The afternoon began to wear on and our siesta time was drawing to a close. We moved down the steps to the party waiting in the parking lot and prepared to sojourn back to the mountain. We gathered with a collection of people that were also ready to go and see the action. We had been there to witness the sport once in the day already but most of our neighbors had not. It was a pleasant opportunity to walk once again with excellent company. Logan was able to feel like a king because he got to hold Mr. Mark’s hand on the way. We arrived just in time to see more of the floats bashing and crashing into each other.
We stood and watched as the monstrosities collided with great force on the street. It was not long before we decided to heed the call of dinner. We weaved our way through the crowd looking for a nice booth serving up some tasty treat for us to fill our empty bellies. Jenny and I decided that we wanted to eat the okonomiyaki, which has become one of our favorite treats. Okonomiyaki is sometimes called a Japanese pancake or Japanese pizza, though in truth it is neither of these things. It is flat like a pancake, and it is as common to Japan as pizza is to America; but truth be told, it is what it is, and it is delicious. Logan decided on yakisoba, and we all sat down to eat. We ate and watched the growing party. Everywhere were looked we saw people walking, sitting, eating, laughing and having a good time. We saw many of my students. They all made a point to come over and say hi to us, amazed that Kebin-Sensei is eating Japanese food and drinking beer. We sat and enjoyed our festival food dinner as the sun began to set and dusk began to settle.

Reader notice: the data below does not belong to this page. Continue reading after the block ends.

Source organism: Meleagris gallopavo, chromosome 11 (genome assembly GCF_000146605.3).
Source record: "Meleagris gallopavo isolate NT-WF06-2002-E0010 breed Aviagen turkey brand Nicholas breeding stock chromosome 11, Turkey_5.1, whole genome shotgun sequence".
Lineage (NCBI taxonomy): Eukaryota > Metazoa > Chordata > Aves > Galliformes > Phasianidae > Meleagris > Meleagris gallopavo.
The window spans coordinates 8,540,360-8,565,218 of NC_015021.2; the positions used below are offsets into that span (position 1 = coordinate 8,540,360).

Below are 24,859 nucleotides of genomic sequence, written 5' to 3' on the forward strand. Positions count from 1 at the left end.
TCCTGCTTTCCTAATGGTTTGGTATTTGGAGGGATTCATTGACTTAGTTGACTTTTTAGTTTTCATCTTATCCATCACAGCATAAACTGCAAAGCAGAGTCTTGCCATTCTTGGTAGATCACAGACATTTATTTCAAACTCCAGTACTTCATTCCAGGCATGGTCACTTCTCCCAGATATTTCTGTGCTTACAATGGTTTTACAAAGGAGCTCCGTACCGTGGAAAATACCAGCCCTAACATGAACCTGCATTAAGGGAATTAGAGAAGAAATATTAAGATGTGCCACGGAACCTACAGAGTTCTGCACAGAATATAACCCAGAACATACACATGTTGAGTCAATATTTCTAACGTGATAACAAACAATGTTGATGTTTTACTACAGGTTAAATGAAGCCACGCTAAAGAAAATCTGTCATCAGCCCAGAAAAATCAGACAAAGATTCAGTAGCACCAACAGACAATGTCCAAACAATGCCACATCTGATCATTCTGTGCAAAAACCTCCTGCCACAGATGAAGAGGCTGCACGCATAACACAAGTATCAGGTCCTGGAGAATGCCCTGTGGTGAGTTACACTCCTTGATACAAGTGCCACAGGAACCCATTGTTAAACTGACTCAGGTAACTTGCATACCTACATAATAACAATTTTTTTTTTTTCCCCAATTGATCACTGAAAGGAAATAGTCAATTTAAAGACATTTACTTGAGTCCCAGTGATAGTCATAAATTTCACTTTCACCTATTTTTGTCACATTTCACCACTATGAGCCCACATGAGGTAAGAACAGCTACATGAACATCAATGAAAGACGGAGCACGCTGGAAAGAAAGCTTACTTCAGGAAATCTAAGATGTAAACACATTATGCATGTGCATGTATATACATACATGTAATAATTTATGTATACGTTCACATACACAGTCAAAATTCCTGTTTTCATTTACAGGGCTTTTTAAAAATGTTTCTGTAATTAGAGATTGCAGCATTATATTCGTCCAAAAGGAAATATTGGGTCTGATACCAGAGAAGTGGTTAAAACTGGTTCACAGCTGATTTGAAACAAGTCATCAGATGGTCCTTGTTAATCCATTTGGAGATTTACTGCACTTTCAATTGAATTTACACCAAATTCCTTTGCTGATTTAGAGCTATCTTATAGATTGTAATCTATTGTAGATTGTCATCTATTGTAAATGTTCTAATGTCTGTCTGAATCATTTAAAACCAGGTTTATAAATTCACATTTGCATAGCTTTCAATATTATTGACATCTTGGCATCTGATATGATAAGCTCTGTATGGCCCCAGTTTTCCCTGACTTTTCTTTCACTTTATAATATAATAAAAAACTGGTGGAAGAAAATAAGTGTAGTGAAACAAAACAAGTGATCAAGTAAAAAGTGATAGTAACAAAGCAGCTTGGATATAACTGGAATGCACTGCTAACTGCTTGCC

With our food gone and our bellies full we decided to find a spot to claim as our own. We realized that the best location would be an elevated one. We decided to ascend to the top of the rock wall that surrounds Hachiman Shrine. The wall is about five feet tall and plenty wide enough to provide an excellent viewing location. Unfortunately we were not the only people to make this realization. The crowd on the wall was growing and we knew we must act quickly or lose our opportunity. We clambered up the piled rocks to the platform where we would be able to peer over the heads standing on the ground.
We watched as the commotion grew more and more raucous with every moment. Floats were entering the ground and being paraded around what on a normal day is a parking lot but today is a parade ground. The shouts of “mase – mase” and singing of the Sagicho Matsuri song grew louder and more frenzied. We watched as the floats were once again carried into the area, and once again the great colossuses were set to push and shove in their oversized sumo matches. They squared off to in a very important match this time. Last time it was for entering rights. Winner gets to go first, loser gets to follow behind. This time it was all on the line. Loser burns. This was the beauty contest. No swimsuit competition to determine the winner. The losers would go up in flames first; the winners would have the honor being allowed to live a little longer.
This is the essence of Sagicho. The floats are created to live the span of one short weekend. Committees from around town, one for each ward of the city, meet to build the float for their neighborhood. The floats are paraded, bashed, crashed, and eventually set ablaze. This is all then set to repeat the next year. This being our second Sagicho we had a small inkling of what the weekend held in store for us. We had the smell of the smoke lingering in our olfactory senses from last year. The entire point of the weekend is to let off steam and celebrate the fact that spring is approaching. The culmination of this celebration is the burning of the evidence.